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COLLECTORS ROUNDUP - December 27, 1946

The Mechanical Banker
Part IV
By Richard M. Lederer, Jr.

          Every collector dreams of finding, some day, in an out-of-the-way place, a prize item for his collection in proof condition. Mechanical Bank collectors are no exception. All banks are wanted by collectors, but there are perhaps 100 banks which are more desirable than the others. Of this group there are 10 or 20 for which a collector would metaphorically gladly give his right arm. Of course desirability varies from person to person but to me some of these prizes are:
     Chinaman with Rat on Tray
     Ferris Wheel
     Little Red Riding Hood
     Moody and Sankey
     Old Woman in Shoe
          To describe them all would take more space than we can afford, but to pass all of these by with no more mention than their names would be unfair.

          The Freedman's Bank is perhaps the outstanding prize; only 5 are known and of these only one is complete. A darkey seated at a table sweeps the coin into a hole, then thumbs his nose and nods his head. This rarity was made by Jerome Secor of Bridgeport, Conn., about 1880. Made of wood, clothed in cloth with intricate spring winding mechanism, they were easily broken and soon discarded. In addition, they were sold wholesale for $5.50 each, a factor which did not help to sell many banks. The value of this bank is untold, it is so greatly in demand. One collector however, found his in Mexico and paid only $25.00 for it.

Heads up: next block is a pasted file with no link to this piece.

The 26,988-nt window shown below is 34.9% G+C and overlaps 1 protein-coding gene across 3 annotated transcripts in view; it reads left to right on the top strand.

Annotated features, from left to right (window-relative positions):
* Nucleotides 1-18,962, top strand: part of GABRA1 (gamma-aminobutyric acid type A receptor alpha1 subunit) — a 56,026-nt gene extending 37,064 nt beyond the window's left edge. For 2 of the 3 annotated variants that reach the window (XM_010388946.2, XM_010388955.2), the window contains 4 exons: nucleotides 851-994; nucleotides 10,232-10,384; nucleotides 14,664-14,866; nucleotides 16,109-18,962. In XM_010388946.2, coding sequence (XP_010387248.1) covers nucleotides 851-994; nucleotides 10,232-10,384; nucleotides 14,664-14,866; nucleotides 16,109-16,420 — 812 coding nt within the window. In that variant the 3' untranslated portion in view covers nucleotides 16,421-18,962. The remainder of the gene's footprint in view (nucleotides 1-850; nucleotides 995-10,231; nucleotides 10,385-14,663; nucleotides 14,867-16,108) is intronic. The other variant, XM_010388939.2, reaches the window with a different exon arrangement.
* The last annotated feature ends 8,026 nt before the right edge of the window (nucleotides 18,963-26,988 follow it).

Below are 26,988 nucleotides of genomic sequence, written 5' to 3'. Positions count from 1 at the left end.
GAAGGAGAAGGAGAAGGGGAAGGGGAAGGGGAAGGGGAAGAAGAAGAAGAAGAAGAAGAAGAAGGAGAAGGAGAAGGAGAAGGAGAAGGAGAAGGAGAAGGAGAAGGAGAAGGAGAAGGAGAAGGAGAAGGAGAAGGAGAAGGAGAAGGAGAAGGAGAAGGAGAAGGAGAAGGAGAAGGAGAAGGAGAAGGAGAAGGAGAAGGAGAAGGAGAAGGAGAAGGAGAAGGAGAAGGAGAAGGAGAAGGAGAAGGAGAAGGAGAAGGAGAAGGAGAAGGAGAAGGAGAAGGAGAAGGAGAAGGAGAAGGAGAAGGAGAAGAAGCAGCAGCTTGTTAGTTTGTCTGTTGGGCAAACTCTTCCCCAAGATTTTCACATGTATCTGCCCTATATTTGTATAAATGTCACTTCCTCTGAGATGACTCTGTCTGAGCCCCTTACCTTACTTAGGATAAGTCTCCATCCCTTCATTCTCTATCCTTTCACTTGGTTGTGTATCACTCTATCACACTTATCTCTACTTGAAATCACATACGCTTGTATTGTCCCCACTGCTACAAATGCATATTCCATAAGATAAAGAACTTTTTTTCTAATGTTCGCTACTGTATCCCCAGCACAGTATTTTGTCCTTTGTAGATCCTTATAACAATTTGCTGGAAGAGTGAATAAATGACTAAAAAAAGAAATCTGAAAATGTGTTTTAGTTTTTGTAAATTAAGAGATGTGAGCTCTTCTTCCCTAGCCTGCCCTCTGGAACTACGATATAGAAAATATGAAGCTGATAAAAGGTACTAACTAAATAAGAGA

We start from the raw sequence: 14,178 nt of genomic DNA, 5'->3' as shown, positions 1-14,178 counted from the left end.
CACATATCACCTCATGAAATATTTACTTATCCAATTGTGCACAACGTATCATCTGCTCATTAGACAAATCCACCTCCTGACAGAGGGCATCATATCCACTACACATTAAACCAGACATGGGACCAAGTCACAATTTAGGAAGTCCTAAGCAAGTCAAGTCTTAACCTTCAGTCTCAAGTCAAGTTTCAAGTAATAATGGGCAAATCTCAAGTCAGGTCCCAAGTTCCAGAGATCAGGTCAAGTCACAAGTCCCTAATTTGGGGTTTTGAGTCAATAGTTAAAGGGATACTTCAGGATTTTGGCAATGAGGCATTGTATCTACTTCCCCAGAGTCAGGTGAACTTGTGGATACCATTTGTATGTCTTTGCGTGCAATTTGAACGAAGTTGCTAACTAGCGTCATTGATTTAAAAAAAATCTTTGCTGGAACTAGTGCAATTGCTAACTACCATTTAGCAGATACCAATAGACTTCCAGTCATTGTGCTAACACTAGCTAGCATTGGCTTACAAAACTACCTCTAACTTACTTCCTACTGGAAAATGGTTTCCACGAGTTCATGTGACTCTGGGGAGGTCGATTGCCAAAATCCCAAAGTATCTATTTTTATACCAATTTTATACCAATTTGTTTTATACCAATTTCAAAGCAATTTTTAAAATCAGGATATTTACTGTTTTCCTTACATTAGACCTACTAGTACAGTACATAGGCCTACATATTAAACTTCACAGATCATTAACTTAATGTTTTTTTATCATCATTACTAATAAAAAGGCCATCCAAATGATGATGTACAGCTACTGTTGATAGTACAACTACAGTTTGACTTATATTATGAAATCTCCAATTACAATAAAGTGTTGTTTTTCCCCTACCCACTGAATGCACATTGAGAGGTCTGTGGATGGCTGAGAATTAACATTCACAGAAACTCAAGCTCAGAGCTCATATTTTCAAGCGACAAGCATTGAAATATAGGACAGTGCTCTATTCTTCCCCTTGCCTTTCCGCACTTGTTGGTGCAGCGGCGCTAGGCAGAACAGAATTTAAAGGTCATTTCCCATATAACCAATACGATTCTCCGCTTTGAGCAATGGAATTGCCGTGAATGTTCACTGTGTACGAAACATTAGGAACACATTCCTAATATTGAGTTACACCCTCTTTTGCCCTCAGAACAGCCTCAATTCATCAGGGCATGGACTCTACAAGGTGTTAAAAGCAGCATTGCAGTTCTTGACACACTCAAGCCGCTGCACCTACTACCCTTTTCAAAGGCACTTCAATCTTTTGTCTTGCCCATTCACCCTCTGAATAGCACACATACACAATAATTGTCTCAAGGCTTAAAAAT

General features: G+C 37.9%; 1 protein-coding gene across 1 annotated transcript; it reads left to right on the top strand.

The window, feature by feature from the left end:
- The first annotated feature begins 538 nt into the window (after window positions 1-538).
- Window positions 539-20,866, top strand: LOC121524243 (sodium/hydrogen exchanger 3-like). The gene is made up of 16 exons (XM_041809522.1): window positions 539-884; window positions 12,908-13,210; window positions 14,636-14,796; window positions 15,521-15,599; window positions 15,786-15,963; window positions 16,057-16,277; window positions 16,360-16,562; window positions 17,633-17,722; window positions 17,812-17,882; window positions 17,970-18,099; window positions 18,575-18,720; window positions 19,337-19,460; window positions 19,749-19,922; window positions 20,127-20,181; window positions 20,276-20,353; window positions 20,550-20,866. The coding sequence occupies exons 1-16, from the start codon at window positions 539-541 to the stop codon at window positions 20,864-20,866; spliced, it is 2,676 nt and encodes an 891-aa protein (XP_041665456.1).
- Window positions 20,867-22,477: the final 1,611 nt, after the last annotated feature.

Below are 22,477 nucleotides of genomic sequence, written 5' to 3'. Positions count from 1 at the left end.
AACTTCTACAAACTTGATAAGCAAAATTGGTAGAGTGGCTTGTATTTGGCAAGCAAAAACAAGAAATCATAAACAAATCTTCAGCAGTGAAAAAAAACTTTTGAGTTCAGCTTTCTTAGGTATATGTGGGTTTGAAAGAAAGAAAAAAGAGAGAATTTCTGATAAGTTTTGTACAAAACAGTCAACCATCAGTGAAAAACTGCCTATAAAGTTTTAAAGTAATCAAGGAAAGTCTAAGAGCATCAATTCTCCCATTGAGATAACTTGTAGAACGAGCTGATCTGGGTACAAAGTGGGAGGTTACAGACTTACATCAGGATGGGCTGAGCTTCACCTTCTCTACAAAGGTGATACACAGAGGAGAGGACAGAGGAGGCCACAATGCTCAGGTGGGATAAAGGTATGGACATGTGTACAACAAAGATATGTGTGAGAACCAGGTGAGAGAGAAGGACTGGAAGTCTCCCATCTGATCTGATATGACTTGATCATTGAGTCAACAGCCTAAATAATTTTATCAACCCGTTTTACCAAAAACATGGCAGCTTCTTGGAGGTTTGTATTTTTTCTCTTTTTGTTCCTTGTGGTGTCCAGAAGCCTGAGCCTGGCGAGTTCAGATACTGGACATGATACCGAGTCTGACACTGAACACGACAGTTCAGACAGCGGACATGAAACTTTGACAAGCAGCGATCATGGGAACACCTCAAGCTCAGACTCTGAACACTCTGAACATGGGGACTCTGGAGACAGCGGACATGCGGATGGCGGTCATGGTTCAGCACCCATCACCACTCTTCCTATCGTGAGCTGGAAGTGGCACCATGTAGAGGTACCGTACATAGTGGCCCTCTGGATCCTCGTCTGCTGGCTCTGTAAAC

Harlequin, Columbine and the Clown is also very desirable. The dancing motion with Columbine's graceful pirouette is most attractive. This bank, patented in 1887, did not appear on the market until 1906. Although there are more specimens than you can count on the fingers of one hand, it is still very rare.
          The Initiating Bank First Degree takes its name from the words cast in the base. A goat butts a man, forcing him to deposit a coin into the mouth of a waiting frog. This old timer is not very interesting in action or appearance but is rare and in demand by collectors.
          It is said that there are only two known specimens of Little Red Riding Hood and one of these is broken. The little girl is seated beside her grandmother in bed. A mask tips forward revealing the wolf and the girl tosses her head in fright. A sizeable sum is waiting for the person who discovers another copy.
          Shoot the Chutes shows Buster Brown and his dog Tige in a boat or sled which knocks the coin into the back when it shoots down the chute. Patented as late as 1906 by Charles A. Bailey and manufactured by the J. E. Stevens Co. Very few can be found today.
          I an sure that more specimens exist of these rare items. Hidden away in some attic, these prizes will come to light through perseverance of collectors and dealers. Think of the pleasure you would get in finding one, to say nothing of the money waiting for the lucky hunter.

Also see:
1946 Richard M. Lederer, Jr. - September Article, Part I
     1946 Richard M. Lederer, Jr. - Collectors Roundup, Part III
     1947 Richard M. Lederer, Jr. - March Article, Part V
     1947 Richard M. Lederer, Jr. - April Article, Part VI
     1950 IBM Magazine

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